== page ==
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Professor Jenny Pearce gives keynote address in Tegucigalpa, Honduras

Published: Fri 18 Jul 2014
Professor Jenny Pearce gives keynote address in Tegucigalpa, Honduras

Professor Jenny Pearce gave a keynote address in Tegucigalpa, Honduras, on 9 June at a Public Event organised by Oxfam Honduras, to mark the end of a pilot phase of applying participatory methodologies in contexts of chronic violence and insecurity. These methodologies were initially developed by Professor Pearce in collaboration with Alexandra Abello (Bradford Phd Candidate), and known as 'Security from Below'. The event was attended by community researchers and residents from some of Tegucigalpa's most troubled neighbourhoods, as well as by public officials, police, city politicians and congressmen, human rights activists, international organisations and the media. The community researchers themselves presented the findings from their research.

Tegucigalpa The methodology was originally applied in the context of Medellin, where the Canadian research and development body, the IDRC, funded a four year programme with the Observatory of Human Security. Professor Pearce and Alexandra Abello were academic advisors to the project. The Observatory developed and refined the methodology and Lina Maria Zuluaga and Durfay Quintero (Durfay is a community researcher in Medellin) trained community researchers in the implementation of the methodology in Tegucigalpa.

Professor Pearce has worked with a number of organisations in Medellin since the 1980s around agendas for change in a city which in the 1990s had the highest levels of homicides in the world.  In fact, it is doubtful whether any city has reached the 392 homicides per 100,000 that Medellin reached in the early 1990s, at the height of the battles between Pablo Escobar and the city’s police, with many young men from the poorest neighbourhoods in the city acting as assassins on behalf of Escobar. Today, San Pedro Sula in Honduras is the most violent city in the world with a homicide rate of 169.3 per 100,000 in 2012 according to a Mexican thinktank , the Citizen Council on Public Safety. Tegucigalpa had an incredibly hight rate of 102.2 murders per 100,000 in 2011, and the city is enveloped in fear. Honduras is today the most violent country in the world outside of war, according to the United Nations Office on Crime and Drugs.Tegucigalpa3

Jenny Pearce’s research has focussed on two fields: participation and violence. But the two fields gradually converged and over a decade ago, she began to explore what kind of participation emerges in contexts of chronic violence and insecurity and how it might reduce violence and enhance spaces for participation. For five years (2005-2010) she convened the Violence, Participation and Citizenship group of the Institute of Development Studies Development Research Centre. She also began working with the Observatory of Human Security in Medellin, bringing participatory methodologies developed in other contexts to the security issue. She also built on the findings from a British Council funded exchange between the Bradford and the Medellin police. Together with Alexandra Abello she published an article on ‘Security from Below, Humanizing Security in Contexts of Chronic Violence in the IDS bulletin 2009 on Transforming Security and Development.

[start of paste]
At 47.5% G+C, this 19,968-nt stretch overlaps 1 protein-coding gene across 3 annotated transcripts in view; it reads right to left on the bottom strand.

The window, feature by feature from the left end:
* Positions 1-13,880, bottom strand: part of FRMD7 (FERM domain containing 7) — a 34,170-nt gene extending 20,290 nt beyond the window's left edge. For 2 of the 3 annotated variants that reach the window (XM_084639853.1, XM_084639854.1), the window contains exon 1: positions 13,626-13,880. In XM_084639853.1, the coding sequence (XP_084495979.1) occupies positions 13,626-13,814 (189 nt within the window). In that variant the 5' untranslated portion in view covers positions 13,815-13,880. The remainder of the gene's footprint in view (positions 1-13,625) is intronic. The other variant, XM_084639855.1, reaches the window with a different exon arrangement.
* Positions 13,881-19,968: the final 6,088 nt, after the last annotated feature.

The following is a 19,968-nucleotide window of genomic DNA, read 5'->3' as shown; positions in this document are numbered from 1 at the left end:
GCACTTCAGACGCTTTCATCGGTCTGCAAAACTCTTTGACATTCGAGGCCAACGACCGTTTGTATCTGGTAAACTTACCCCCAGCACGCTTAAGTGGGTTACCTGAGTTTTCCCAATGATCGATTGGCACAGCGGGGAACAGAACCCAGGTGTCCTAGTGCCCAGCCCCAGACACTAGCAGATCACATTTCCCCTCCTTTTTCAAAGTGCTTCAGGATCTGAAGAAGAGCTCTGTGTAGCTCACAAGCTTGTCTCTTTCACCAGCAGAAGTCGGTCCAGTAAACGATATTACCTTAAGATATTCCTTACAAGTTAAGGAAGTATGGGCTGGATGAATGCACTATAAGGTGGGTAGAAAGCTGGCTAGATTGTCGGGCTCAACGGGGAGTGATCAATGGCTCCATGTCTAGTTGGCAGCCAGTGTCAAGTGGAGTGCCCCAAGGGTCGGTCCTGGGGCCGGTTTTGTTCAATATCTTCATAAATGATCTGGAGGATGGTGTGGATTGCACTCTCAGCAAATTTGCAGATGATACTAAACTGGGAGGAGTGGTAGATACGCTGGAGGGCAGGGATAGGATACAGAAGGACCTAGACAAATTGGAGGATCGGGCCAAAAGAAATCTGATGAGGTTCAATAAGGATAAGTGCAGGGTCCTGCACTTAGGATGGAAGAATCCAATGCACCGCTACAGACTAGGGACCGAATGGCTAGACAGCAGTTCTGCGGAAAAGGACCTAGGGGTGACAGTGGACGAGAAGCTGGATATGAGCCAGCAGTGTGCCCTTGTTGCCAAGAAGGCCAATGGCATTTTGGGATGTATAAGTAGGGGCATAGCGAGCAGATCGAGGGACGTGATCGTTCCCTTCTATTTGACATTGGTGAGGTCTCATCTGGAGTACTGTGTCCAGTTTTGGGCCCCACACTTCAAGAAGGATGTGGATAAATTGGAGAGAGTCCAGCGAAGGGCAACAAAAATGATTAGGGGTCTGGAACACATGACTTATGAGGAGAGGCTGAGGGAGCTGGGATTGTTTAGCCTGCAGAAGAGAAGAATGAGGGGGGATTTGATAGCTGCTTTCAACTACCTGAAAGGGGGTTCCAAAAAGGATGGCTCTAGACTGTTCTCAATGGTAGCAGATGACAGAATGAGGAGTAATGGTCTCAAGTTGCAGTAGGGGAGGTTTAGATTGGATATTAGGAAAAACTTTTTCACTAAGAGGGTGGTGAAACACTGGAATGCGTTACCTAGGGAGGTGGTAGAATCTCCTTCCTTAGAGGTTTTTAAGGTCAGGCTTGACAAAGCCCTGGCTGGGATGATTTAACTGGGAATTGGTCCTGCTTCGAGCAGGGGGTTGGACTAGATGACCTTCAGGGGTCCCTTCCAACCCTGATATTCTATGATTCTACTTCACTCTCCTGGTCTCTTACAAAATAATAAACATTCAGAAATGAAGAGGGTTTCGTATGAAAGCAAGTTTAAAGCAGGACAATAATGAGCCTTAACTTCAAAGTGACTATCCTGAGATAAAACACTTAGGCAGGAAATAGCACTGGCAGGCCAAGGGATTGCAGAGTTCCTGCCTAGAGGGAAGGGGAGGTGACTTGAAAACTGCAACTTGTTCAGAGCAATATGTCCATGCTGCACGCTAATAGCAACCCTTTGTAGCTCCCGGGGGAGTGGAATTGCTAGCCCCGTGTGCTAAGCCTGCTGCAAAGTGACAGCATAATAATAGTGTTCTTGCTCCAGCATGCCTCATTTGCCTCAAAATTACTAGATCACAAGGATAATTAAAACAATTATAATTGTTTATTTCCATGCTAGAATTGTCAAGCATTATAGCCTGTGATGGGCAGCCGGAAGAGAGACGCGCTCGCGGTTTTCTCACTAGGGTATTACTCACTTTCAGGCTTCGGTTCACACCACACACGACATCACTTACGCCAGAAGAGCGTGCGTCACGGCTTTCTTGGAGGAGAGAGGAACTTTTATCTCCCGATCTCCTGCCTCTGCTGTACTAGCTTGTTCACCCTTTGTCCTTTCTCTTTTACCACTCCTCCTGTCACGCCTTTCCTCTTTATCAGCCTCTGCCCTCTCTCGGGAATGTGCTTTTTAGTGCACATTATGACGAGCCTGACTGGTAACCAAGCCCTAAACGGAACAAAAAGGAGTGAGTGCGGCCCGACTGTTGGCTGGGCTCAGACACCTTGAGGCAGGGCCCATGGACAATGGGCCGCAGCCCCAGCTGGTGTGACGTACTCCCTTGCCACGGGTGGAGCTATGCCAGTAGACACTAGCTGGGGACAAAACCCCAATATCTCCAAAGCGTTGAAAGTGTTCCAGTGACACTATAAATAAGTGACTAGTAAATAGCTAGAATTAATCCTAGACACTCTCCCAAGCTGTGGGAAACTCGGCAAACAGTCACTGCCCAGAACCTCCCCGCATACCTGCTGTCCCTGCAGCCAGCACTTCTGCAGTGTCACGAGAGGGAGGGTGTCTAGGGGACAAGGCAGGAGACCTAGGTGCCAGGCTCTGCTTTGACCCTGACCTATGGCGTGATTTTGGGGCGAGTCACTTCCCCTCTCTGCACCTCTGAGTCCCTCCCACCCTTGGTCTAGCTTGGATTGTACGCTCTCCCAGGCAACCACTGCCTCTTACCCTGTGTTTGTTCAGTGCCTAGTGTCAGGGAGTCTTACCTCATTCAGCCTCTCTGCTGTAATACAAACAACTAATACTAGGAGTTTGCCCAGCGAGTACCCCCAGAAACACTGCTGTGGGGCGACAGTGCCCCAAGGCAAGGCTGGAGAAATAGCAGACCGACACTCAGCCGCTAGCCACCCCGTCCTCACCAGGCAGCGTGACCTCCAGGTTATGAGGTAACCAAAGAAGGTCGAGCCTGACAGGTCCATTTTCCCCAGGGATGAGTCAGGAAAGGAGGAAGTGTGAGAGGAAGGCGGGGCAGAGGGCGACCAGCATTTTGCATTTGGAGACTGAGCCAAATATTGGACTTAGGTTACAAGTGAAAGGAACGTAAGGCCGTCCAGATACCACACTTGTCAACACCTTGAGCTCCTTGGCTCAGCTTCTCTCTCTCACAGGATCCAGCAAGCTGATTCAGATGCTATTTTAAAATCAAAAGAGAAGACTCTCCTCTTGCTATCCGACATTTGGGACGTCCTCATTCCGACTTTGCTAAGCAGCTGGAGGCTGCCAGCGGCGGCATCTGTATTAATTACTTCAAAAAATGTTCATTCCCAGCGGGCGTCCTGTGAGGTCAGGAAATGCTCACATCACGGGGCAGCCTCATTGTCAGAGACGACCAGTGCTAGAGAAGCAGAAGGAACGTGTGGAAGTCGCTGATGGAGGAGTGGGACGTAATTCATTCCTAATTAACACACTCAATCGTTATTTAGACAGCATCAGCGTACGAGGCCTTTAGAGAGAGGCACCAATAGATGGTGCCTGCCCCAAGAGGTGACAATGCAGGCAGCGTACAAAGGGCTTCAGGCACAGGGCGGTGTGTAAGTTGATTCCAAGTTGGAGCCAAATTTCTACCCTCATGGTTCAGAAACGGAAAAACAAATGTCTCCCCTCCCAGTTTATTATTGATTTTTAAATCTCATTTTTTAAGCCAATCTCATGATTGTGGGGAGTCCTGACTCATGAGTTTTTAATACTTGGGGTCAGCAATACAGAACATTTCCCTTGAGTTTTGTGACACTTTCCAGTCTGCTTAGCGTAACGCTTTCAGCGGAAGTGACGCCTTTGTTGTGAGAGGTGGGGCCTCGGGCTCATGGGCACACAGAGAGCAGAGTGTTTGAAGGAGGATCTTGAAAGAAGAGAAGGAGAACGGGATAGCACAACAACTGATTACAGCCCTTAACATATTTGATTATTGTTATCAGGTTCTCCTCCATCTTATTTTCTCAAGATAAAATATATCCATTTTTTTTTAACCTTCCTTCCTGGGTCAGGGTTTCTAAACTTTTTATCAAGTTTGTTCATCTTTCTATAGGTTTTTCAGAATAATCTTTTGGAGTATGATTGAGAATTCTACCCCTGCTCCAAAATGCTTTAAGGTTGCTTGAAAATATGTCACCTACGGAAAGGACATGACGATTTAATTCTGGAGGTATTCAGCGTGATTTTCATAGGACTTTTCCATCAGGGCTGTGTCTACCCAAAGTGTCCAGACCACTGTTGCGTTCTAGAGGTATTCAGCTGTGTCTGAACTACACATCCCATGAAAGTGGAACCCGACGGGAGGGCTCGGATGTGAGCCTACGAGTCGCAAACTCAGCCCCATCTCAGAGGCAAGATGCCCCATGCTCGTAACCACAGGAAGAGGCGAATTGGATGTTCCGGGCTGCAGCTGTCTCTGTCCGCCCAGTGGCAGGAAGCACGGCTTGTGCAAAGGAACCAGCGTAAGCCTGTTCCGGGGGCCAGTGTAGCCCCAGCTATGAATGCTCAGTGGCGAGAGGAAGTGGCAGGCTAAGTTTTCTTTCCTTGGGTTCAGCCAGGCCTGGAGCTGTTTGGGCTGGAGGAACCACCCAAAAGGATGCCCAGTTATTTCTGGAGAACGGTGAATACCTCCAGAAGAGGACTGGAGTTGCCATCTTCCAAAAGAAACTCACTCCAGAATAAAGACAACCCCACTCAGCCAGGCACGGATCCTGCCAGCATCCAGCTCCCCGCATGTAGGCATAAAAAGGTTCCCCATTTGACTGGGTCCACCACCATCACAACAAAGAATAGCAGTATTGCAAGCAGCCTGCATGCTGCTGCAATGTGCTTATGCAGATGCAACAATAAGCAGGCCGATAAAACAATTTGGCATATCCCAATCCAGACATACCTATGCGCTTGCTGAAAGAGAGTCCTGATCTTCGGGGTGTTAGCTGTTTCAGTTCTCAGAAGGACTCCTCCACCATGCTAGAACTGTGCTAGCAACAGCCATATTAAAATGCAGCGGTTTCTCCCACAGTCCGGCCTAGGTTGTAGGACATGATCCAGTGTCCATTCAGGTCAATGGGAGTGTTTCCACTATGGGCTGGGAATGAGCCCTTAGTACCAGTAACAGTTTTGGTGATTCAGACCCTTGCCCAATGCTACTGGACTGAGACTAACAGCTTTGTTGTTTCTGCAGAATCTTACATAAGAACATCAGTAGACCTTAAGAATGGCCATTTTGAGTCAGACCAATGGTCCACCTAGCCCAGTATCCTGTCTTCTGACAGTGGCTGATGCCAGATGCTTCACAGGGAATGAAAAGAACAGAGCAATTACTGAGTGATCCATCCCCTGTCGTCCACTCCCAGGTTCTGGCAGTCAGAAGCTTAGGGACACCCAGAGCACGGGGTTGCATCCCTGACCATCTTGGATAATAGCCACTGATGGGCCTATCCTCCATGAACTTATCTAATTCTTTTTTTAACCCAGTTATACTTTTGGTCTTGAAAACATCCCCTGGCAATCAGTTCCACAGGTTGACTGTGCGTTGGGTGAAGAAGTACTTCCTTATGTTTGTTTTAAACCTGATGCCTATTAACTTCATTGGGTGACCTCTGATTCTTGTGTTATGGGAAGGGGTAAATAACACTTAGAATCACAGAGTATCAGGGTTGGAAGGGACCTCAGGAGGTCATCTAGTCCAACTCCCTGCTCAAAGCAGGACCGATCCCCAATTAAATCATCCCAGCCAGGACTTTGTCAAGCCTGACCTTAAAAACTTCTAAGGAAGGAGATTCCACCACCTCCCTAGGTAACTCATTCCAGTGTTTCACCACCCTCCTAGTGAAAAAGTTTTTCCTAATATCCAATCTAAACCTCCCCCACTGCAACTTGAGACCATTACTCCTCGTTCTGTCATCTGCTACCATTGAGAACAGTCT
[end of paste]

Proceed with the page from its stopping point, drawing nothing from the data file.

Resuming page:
Tegucigalpa4 The idea of ‘security from below’ is that security remains a public good, but that community researchers working with academics and NGOs develop a capacity to articulate the differential security needs of their communities which are often otherwise unheard and invisible due to the difficulties of conducting research in areas of chronic violence. More than this, community researchers can develop with other residents, new approaches to security which challenge the stigma attached to everyone living in violent areas and which categorises everyone as part of the problem. Most are in fact desperate to live in a situation of safety but also to have their basic rights to housing, jobs and food security met.

In Medellin, the Observatory is now a reference point for the local municipality, public bodies and residents, in that it shines a light on what is really happening in the city. At the same time, community researchers have gained a huge amount of voice and confidence. The way violence impacts on women, gays, lesbians and transsexuals, displaced people, children and youth differentially is highlighted.The methodology nurtures horizontal relationships between academics, community researchers and NGOs, and enables shared agendas to be built.

In Tegucigalpa where the work was with women living in the midst of all forms of everyday violence and extortion and in a country where a woman is murdered every 14 hours, the community researchers were able to articulate these experiences with all the force that comes from living the reality on the ground. A number of womens’ organisations have worked in these neighbourhoods for years, and the groundwork of social organisation had been laid. This was now turned to the area of violence and security, and in a way which gave the women researchers protagonism in articulating the problem and seeking a form of security which does not reproduce violence. Despite being very nervous, the women were able to speak from the heart but also from the evidence they had gathered in listening to the experiences of their neighbours, impacting greatly on the audience, including a new anti corruption party, one of whose leaders came to speak to Professor Pearce and the community researchers after the event.

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